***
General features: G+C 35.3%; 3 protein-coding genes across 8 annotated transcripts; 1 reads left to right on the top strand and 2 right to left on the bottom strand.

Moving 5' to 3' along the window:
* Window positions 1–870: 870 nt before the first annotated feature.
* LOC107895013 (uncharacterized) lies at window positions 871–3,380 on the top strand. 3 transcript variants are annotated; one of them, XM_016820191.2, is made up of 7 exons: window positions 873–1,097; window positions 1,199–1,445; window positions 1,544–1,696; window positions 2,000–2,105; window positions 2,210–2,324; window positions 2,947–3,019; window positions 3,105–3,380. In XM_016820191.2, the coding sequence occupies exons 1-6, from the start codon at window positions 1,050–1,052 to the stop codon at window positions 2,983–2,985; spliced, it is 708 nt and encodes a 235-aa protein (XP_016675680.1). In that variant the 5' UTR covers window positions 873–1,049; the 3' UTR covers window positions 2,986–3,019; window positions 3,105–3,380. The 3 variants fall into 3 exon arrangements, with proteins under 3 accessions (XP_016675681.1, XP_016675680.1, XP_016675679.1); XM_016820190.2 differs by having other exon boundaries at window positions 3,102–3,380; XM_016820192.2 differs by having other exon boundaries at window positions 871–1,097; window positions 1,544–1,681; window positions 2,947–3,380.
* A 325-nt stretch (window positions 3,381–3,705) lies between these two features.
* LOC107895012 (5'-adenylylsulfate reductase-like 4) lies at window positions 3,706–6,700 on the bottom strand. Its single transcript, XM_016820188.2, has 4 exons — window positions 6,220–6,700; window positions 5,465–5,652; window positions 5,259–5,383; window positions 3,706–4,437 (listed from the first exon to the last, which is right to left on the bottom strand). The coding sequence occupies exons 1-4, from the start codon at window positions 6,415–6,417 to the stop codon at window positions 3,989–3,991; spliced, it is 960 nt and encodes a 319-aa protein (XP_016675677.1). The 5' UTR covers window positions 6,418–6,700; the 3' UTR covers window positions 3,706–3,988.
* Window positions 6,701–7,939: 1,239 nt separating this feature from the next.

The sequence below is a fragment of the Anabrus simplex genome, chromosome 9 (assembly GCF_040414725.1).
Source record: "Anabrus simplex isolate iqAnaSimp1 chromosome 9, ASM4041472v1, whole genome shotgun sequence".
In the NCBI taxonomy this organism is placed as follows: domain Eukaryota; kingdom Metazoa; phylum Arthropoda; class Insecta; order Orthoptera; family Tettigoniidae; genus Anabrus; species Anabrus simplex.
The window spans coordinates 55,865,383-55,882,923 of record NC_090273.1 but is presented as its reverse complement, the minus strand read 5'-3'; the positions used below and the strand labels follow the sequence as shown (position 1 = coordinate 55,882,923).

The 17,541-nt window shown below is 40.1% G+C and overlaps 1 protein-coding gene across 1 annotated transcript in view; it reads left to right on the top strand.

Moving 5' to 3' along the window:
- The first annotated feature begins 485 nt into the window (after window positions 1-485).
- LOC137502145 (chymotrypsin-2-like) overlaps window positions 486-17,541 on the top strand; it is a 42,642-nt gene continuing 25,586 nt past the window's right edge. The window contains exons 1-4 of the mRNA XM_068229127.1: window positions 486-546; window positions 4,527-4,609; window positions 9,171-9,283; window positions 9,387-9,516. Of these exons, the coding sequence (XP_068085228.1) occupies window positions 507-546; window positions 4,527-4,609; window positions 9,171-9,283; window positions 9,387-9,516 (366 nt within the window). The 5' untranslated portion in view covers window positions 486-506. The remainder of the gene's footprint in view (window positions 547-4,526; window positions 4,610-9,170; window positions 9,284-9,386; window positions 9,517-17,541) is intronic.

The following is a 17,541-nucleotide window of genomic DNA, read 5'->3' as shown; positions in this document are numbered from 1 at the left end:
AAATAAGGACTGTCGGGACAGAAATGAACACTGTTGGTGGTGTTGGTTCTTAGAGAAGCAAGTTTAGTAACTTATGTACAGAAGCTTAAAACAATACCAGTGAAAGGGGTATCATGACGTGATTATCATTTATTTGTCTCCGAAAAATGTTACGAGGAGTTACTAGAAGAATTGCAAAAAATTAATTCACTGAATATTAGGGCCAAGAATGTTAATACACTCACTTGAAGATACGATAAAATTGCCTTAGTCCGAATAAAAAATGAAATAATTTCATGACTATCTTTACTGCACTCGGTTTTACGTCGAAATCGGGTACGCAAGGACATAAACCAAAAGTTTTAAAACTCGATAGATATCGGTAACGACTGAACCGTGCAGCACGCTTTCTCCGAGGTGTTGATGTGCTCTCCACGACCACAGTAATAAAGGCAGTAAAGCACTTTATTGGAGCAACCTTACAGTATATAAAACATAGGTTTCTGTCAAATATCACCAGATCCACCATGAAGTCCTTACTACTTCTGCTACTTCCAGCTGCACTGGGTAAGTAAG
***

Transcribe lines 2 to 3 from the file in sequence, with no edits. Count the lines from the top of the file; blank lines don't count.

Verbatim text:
Moving 5' to 3' along the window:
* Window positions 1–870: 870 nt before the first annotated feature.